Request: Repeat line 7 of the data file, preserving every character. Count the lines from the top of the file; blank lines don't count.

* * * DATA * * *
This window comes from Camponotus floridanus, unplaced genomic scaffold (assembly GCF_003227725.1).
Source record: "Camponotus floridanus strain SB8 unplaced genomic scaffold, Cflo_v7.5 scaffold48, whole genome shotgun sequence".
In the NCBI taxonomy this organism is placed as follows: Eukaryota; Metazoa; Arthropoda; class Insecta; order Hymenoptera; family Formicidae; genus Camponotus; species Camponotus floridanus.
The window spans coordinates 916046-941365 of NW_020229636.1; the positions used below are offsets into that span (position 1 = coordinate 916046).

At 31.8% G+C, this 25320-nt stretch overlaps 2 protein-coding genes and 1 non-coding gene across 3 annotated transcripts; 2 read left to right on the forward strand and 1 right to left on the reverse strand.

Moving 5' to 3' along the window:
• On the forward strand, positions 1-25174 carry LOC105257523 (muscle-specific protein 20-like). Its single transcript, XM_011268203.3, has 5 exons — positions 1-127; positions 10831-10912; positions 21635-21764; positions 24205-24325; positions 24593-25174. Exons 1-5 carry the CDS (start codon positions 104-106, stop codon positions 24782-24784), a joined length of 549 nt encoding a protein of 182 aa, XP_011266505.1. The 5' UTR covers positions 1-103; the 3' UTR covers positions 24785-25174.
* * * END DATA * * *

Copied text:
• On the forward strand, positions 1-25174 carry LOC105257523 (muscle-specific protein 20-like). Its single transcript, XM_011268203.3, has 5 exons — positions 1-127; positions 10831-10912; positions 21635-21764; positions 24205-24325; positions 24593-25174. Exons 1-5 carry the CDS (start codon positions 104-106, stop codon positions 24782-24784), a joined length of 549 nt encoding a protein of 182 aa, XP_011266505.1. The 5' UTR covers positions 1-103; the 3' UTR covers positions 24785-25174.